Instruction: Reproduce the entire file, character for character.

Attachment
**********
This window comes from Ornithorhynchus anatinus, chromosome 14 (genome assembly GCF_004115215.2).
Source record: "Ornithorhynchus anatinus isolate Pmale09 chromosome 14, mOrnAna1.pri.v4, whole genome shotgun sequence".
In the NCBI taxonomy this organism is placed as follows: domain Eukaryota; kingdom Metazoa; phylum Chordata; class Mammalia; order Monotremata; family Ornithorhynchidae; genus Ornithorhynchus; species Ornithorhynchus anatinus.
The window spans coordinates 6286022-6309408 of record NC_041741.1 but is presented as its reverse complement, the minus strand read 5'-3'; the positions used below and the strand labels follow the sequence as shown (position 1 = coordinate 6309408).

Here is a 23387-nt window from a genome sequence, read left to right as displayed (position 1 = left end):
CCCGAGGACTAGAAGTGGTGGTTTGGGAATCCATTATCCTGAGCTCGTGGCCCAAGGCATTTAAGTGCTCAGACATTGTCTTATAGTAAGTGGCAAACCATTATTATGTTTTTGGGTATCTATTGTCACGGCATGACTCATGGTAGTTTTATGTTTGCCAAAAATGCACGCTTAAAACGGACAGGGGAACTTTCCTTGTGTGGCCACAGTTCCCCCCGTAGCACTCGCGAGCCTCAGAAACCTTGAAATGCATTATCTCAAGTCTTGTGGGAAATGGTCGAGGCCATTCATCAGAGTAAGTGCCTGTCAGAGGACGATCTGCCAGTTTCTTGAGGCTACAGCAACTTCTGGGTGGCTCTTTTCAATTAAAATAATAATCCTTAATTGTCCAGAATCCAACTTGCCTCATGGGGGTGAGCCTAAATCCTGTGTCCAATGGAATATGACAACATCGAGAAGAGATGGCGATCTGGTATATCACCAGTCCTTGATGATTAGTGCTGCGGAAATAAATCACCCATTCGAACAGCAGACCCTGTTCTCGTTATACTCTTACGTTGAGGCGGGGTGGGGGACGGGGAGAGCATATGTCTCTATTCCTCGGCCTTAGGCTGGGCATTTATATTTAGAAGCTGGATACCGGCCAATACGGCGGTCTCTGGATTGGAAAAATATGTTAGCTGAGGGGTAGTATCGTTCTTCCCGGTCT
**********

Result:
This window comes from Ornithorhynchus anatinus, chromosome 14 (genome assembly GCF_004115215.2).
Source record: "Ornithorhynchus anatinus isolate Pmale09 chromosome 14, mOrnAna1.pri.v4, whole genome shotgun sequence".
In the NCBI taxonomy this organism is placed as follows: domain Eukaryota; kingdom Metazoa; phylum Chordata; class Mammalia; order Monotremata; family Ornithorhynchidae; genus Ornithorhynchus; species Ornithorhynchus anatinus.
The window spans coordinates 6286022-6309408 of record NC_041741.1 but is presented as its reverse complement, the minus strand read 5'-3'; the positions used below and the strand labels follow the sequence as shown (position 1 = coordinate 6309408).

Here is a 23387-nt window from a genome sequence, read left to right as displayed (position 1 = left end):
CCCGAGGACTAGAAGTGGTGGTTTGGGAATCCATTATCCTGAGCTCGTGGCCCAAGGCATTTAAGTGCTCAGACATTGTCTTATAGTAAGTGGCAAACCATTATTATGTTTTTGGGTATCTATTGTCACGGCATGACTCATGGTAGTTTTATGTTTGCCAAAAATGCACGCTTAAAACGGACAGGGGAACTTTCCTTGTGTGGCCACAGTTCCCCCCGTAGCACTCGCGAGCCTCAGAAACCTTGAAATGCATTATCTCAAGTCTTGTGGGAAATGGTCGAGGCCATTCATCAGAGTAAGTGCCTGTCAGAGGACGATCTGCCAGTTTCTTGAGGCTACAGCAACTTCTGGGTGGCTCTTTTCAATTAAAATAATAATCCTTAATTGTCCAGAATCCAACTTGCCTCATGGGGGTGAGCCTAAATCCTGTGTCCAATGGAATATGACAACATCGAGAAGAGATGGCGATCTGGTATATCACCAGTCCTTGATGATTAGTGCTGCGGAAATAAATCACCCATTCGAACAGCAGACCCTGTTCTCGTTATACTCTTACGTTGAGGCGGGGTGGGGGACGGGGAGAGCATATGTCTCTATTCCTCGGCCTTAGGCTGGGCATTTATATTTAGAAGCTGGATACCGGCCAATACGGCGGTCTCTGGATTGGAAAAATATGTTAGCTGAGGGGTAGTATCGTTCTTCCCGGTCT